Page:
A fantastic summary of the number of choices for styling depending on sibling count. Also, make sure to click through the rest of the slide deck — valuable and useful techniques. Make sure to watch Lea Verou’s presentation as well.
Stuff that can be done with all the “Checkbox Hack”
Wiht the “checkbox hack,” you utilize a connected label and checkbox input and usually some other element that you might be wanting to control. Learn what you can perform with it.
CSS3 Facebook Buttons
Nicolas Gallagher presents a group of CSS buttons for Facebook with different colors and icons. You might want to check on Nicolas’ CSS3 Social Sign-In buttons as well as Free Social CSS3 Buttons that individuals released earlier as well.
YouTube Popup Buttons
This article explores the default state of YouTube buttons, which have a very subtle bevel but pop up on
:focus states, eager being clicked.
Centering within the Unknown
When referring to centering things in Web design, the harder information you’ve in regards to the element being centered and its parent element, the more it is. Chris Coyier shows how to complete it when you are doing not know anything.
Uncle Dave’s Ol’ Padded Box
What if you combined
background-size: cover and Thierry Koblentz’ intrinsic ratios. The result’s images and video than maintain their aspect ratio; however you can also employ
background-size: cover to affect the aspect ratio and auto-cropping of images with just a little CSS. And the fantastic news is the actual fact that the property is supported in most modern browsers and matches media-query support exactly.
Micro Clearfix: Force Element To Self-Clear its Children
Chris Coyier presents various technique for forcing elements to self-clear its children, including Nicolas Gallagher’s short code snippet from 2011.
A clever technique by Jeremy Keith to load additional content conditionally. The idea is the actual fact that once a media query fires, the content around the
* box-sizing: border-box FTW
Once you commence mixing and matching various units in CSS — such as
% for the container width,
em for padding and
px for border — you then run right to the box-model problem since the width of the container doesn’t include padding and border. We can easily solve this using
box-sizing: border-box. And the best part: it is even supported in IE 8.
Multiple Attribute Values
How to treat multiple values in attributes instead of classes.
Diagonal CSS Sprites
If you create a sprite on a diagonal, there will probably be no components below or for the right of the component you’re showing. This gives you to make the element using the sprite as wide or as tall because it needs to be, without worrying about exposing the next component. Also, check out David Storey’s article on CSS sprites for your moder era.
Double Click in CSS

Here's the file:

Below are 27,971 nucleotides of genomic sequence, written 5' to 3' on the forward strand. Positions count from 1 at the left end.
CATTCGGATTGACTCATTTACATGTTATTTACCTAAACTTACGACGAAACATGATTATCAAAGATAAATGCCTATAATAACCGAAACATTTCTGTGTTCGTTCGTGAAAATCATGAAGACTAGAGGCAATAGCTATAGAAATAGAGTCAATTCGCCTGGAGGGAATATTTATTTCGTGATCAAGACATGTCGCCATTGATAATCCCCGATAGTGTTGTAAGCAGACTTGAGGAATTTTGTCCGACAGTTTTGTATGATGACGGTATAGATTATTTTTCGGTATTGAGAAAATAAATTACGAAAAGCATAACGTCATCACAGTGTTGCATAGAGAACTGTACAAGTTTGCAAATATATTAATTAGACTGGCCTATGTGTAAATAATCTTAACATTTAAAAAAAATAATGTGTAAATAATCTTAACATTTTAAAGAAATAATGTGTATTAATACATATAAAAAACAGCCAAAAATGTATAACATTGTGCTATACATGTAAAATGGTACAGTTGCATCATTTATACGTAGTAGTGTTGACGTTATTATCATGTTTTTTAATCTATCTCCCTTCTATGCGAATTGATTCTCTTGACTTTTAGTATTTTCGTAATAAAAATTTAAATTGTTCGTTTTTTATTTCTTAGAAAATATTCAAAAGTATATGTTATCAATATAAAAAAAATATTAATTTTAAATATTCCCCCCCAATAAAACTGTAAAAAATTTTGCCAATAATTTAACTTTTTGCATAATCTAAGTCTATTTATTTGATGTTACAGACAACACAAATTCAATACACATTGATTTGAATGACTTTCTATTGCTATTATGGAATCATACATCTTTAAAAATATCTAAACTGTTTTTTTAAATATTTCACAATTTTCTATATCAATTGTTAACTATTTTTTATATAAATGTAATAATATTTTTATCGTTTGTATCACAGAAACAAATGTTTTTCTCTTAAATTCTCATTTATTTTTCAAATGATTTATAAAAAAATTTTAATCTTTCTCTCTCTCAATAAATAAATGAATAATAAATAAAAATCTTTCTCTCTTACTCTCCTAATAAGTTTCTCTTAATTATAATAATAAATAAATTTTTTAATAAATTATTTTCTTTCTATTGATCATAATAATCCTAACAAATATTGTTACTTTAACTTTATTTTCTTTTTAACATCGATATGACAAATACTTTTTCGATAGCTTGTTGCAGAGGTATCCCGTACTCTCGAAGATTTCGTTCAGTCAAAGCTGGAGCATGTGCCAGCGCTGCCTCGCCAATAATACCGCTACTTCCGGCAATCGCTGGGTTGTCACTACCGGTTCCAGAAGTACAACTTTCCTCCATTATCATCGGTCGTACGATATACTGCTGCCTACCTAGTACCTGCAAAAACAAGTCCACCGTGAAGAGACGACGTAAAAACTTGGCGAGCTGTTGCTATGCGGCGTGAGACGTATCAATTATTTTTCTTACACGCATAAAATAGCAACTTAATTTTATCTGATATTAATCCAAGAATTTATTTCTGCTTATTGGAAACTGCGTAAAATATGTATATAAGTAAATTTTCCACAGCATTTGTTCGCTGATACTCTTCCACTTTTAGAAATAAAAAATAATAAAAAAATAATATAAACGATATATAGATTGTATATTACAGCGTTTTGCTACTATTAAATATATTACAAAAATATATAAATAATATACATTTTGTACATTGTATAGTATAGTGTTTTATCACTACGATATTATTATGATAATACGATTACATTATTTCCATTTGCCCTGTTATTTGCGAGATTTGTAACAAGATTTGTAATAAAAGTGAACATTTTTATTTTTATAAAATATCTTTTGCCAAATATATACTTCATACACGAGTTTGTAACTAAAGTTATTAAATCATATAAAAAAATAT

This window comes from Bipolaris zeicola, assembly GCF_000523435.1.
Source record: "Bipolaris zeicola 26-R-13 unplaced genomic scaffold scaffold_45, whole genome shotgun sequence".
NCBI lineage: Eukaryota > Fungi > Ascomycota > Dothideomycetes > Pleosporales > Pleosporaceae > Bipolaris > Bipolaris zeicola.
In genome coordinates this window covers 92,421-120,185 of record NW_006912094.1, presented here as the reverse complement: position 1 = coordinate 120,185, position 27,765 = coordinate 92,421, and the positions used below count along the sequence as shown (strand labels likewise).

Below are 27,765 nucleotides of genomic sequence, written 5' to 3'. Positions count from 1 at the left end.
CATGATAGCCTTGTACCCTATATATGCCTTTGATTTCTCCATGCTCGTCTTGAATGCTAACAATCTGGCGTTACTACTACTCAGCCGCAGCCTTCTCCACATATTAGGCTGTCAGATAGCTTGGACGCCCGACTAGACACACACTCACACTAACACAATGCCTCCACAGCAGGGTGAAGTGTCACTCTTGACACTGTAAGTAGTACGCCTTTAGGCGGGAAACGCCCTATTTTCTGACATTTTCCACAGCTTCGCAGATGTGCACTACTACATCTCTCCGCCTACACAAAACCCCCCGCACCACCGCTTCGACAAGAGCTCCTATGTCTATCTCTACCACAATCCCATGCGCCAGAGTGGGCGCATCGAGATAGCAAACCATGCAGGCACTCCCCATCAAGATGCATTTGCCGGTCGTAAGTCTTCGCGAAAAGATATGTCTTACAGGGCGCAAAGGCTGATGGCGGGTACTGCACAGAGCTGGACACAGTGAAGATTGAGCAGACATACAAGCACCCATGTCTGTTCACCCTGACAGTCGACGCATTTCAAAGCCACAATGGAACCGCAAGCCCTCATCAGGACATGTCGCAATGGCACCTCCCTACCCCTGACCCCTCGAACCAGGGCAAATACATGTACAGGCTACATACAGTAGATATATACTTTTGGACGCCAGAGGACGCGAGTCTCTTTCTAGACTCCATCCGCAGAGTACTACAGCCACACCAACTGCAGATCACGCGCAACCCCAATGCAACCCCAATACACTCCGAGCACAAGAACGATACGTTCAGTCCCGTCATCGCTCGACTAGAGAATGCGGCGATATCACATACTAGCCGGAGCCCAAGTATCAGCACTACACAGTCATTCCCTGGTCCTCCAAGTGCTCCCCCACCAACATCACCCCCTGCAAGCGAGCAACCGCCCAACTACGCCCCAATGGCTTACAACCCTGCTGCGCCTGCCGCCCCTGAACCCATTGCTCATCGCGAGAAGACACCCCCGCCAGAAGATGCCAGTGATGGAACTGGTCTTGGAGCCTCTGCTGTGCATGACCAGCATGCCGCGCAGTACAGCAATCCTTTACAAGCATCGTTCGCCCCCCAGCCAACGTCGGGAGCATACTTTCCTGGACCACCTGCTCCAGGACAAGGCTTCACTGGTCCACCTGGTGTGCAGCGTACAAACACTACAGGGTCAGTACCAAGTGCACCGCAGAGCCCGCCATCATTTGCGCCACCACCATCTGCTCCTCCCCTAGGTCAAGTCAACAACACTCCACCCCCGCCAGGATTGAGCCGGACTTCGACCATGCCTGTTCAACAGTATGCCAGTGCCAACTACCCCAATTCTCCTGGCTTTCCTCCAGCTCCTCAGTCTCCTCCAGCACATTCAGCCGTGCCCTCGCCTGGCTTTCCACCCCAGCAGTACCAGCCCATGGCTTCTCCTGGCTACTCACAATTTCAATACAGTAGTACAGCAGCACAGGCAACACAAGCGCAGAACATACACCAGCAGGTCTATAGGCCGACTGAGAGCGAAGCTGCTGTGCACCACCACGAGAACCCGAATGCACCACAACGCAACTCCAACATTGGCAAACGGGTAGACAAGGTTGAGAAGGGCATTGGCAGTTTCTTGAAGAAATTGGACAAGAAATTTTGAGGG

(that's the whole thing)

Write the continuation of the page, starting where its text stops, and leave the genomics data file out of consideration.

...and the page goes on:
Is there a approach to detect whether a hyperlink is tapped or double-clicked on mobile devices? In fact, we can. However, the code requires some hardcore CSS nerdery. Also, check Pure CSS Clickable Events Without :target by Ryan Collins.
Replacing the -9999px hack (new image replacement)
In the start was FIR (Fahrner image replacement). Scott Kellum, design director at Treesaver, has now developed this refactored code for hiding text.
Fighting the Space Between Inline Block Elements
A number of inline-block elements formatted like you would normally format HTML will have spaces between them. But we often want the elements to butt up against each other, thus avoiding in the case of navigation) those awkward little unclickable gaps. How do you solve it? Chris Coyier has found a couple of solutions.
CSS pointer-events plus a pure CSS3 animating tooltip
The pointer-events property allows one to specifiy how the mouse interacts with all the element it is touching. See everything you can do with it and what to consider when working with them.
Anatomy of the mobile-first responsive Web design
An excellent article by Brad Frost about the different considerations for responsive designs. How do you start? What features could you implement and how? What about advanced optimization such as LocalStorage or AppCache? This article present an excellent guide for getting started with future-friendly responsive designs.
SouthStreet Progressive Enhancement Workflow
A fantastic article by Scott Jehl and Filament Group by which they present a pair of tools that form the core of an advanced responsive design workflow. Definitely useful to help keep in mind for your next responsive design project.
Typography And Text With CSS
Advanced CSS techniques provide us with remarkable options to style text in completely different ways. Not only will we increase the risk for typography look sharper and exquisite on the Web with tools such as Lettering.js, Kerning.js and FitText; we can also play with glyphs, line breaks, font sizing, truncating text and styling lists. The typography can be adjusted and improved with merely a number of practical approaches.
Interactive Typography effects with HTML5
This techniques uses
Rocking letters with CSS3 and jQuery
A simple animation of letters with CSS3 and jQuery.
CSS 3D Typography
What about integrating stripes into glyphs and adjust the shadow on hover? This technique uses just that, developing a nice, subtle yet engaging visual effect. You can discover more interesting type experiments in CSS3type Showcase.
CSS3 animation and masking text
Chandler Van De Water had a challenge for Trent Walton after looking at the header animation in his “CSS3 in Transition” post. Noticing he used a PNG image file with knockout transparency, he wished to do exactly the same CSS animation with selectable text. Trent was pleased to oblige! At the moment, this works only in Safari and Chrome.
CSS mask-image and text
Trent Walton uses
background-clip: text and
mask-image to implement a subtle gray-flecked texture effect over white text. Hover over the box to see the way it degrades in unsupported browsers. Make sure to check on out Lea Verou’s “Text Masking: The Standards Way” as well.